Though massively sanitized from the much more violent original novel (one that I need to track down one of these days), the film still manages to convey beautifully the duplicitous and savage nature of highly obsessive and passionate love. The affair itself starts relatively modest, with recently divorced Elizabeth, played by Basinger, being enchanted by the enigmatic and confident John, played by Rourke, whom she first encounters while shopping in Chinatown. It is not long after that the two meet again and find themselves helplessly attracted to each other, which then quickly escalates into risqué sexual congress. At first John’s aggressive sexual appetite  and the constant pushing of Elizabeth’s boundaries seems to be entirely intoxicating to her, providing endless new pleasures that she could have never imagined, but after a certain point the relationship inevitably starts to take a darker turn as their sexual codependency grows. Where John initially seemed to be an ideal and exciting new partner for Elizabeth, with his charming playfulness and boldness, he slowly starts to show signs of less than favorable characteristics. He becomes increasingly dominating  of Elizabeth when they’re together, while showing no interest in meeting or getting to know any Elizabeth’s friends. His interest seem to concentrate entirely on Elizabeth in an unhealthy, emotionally possessive way. His sex games also start to develop more controlling and sadomasochistic undertones, featuring sexually charged punishments and humiliation oriented games.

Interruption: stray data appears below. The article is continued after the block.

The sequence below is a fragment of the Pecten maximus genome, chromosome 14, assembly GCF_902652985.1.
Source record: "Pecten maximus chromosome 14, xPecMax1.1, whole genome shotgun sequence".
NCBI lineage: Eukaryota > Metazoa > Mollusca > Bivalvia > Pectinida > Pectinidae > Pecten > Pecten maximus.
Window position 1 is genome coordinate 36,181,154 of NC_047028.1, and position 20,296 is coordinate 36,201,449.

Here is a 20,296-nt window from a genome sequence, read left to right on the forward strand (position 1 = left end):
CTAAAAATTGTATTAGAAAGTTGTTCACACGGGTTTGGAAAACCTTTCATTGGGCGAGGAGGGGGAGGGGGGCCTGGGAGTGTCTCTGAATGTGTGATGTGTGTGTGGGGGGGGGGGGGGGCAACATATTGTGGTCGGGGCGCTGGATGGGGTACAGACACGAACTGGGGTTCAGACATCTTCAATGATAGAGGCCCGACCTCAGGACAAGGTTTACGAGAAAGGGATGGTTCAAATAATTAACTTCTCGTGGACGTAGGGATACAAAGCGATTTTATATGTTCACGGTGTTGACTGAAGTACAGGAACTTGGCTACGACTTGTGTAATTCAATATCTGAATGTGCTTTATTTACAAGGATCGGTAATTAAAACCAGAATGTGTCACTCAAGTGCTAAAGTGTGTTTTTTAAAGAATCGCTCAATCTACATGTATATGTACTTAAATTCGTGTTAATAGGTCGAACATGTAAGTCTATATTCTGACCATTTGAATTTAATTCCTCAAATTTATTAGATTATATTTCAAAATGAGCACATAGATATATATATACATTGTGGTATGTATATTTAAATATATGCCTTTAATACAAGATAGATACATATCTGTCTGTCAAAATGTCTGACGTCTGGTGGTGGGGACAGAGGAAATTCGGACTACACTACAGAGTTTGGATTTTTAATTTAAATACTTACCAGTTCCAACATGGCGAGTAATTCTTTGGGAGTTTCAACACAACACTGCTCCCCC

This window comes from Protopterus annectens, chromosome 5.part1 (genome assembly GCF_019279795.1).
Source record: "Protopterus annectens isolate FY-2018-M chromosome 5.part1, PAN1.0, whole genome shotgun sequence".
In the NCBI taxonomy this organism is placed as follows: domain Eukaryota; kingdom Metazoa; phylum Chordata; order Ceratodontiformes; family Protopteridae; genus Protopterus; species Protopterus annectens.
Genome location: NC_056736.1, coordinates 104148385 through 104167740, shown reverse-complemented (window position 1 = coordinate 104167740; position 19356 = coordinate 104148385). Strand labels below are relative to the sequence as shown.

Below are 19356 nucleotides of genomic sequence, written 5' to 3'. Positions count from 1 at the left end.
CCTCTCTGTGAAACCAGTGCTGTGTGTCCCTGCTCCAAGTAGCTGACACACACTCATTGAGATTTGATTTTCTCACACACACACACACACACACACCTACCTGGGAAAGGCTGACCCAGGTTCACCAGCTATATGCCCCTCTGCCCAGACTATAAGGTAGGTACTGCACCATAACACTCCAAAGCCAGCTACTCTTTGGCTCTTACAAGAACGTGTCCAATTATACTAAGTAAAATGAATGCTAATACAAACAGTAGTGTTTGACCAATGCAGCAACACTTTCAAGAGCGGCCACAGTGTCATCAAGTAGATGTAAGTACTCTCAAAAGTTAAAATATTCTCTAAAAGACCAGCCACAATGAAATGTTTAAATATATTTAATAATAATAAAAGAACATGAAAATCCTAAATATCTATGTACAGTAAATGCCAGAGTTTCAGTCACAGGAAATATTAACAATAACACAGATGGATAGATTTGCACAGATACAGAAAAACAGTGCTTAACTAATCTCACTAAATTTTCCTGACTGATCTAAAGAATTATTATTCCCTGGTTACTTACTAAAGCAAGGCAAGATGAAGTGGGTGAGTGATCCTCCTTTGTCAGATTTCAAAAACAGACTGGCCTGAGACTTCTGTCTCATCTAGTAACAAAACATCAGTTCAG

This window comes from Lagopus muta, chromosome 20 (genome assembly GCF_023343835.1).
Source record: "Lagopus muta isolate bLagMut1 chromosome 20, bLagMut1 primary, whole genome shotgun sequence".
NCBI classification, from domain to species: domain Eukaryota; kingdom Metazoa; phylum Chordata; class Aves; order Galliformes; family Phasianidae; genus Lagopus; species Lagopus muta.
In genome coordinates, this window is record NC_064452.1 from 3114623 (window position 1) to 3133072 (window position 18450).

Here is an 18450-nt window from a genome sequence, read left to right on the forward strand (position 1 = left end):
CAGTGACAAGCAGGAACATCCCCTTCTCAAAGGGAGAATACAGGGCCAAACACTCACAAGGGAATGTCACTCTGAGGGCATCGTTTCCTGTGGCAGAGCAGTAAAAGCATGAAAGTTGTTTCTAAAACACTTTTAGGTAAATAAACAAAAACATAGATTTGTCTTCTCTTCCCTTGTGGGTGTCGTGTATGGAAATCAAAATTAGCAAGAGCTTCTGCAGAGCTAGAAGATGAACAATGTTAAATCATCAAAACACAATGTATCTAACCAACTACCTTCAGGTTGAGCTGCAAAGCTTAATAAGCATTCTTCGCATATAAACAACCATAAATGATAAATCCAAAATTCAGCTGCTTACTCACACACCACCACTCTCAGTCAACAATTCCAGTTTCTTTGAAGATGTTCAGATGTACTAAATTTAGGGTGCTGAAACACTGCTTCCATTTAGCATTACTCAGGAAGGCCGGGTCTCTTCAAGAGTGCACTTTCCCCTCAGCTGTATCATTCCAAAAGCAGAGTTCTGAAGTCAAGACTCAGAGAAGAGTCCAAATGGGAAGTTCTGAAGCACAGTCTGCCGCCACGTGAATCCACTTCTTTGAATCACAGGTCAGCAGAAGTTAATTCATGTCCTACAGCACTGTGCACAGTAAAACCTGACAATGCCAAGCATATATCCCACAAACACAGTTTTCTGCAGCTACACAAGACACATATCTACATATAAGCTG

Like any good inevitably doomed relationship, no matter how entangled in ecstasy you are,  eventually there comes a breaking point, from which there is no return. To Elizabeth this occurs when John invites her to a hotel room to play a new game that involves  blindfolding her and then bringing in a prostitute to caresses her, while John watches from the side. The straw that breaks the camel’s back happens when Elizabeth’s blindfold is removed so that she can witness as the prostitute and John start to get intimate.  It’s this extended humiliation and violation of intimacy between her and John by bringing in a third person without Elizabeth’s consent that marks the beginning of the end. She storms out of the hotel, and though John follows and catches up to her and they end up in another heated embrace, the next morning John realizes that the relationship has come to an end and Elizabeth is leaving him. And this is where it gets really interesting. Rather than portraying John as nonchalant by this revelation, going by how little he seems to be connected to Elizabeth emotionally beyond their purely physical intimacy, we get a first genuine glimpse of John’s own inherent emotional vulnerability, as the prospect of losing her pushes him to finally starts to truly open up to Elizabeth emotionally by sharing details of his own life to her, in vain attempt to make her stay, but of course it’s far too late.The film closes with a beautiful fatalistic tone when Elizabeth leaves the apartment and John, instead of running after her and pleading for forgiveness, he simply quietly stands there, emotionally crushed. He pitifully starts to count, hoping in completely futile way that by the time he reaches fifty she would have come back to him. But of course she never does. There’s simply something beautiful and depressingly fait accompli about the ending that makes it so magnificent. It really couldn’t end in any other way. So typical of genuine true love, you only know it after you’ve already lost it.